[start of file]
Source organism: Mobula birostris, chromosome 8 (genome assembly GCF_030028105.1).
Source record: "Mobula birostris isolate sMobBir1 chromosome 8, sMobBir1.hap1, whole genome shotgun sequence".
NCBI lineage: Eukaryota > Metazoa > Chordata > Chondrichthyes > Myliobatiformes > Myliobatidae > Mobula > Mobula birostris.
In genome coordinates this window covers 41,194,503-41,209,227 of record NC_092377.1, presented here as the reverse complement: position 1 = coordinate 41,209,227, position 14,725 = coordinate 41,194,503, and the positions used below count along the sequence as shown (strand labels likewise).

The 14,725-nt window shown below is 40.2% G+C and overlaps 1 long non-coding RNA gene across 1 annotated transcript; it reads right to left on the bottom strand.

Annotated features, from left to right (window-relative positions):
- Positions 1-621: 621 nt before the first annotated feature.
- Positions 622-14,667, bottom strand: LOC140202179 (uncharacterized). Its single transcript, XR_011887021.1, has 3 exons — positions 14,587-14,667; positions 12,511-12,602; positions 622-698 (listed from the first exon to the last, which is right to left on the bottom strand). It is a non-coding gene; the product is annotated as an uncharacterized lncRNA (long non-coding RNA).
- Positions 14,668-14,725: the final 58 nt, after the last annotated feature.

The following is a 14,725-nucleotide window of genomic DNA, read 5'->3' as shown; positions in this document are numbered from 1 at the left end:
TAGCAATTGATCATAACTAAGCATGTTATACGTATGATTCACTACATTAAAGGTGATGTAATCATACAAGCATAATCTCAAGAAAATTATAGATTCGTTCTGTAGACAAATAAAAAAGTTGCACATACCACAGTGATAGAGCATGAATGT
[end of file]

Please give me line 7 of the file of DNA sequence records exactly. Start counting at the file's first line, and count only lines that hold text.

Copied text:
- Positions 1-621: 621 nt before the first annotated feature.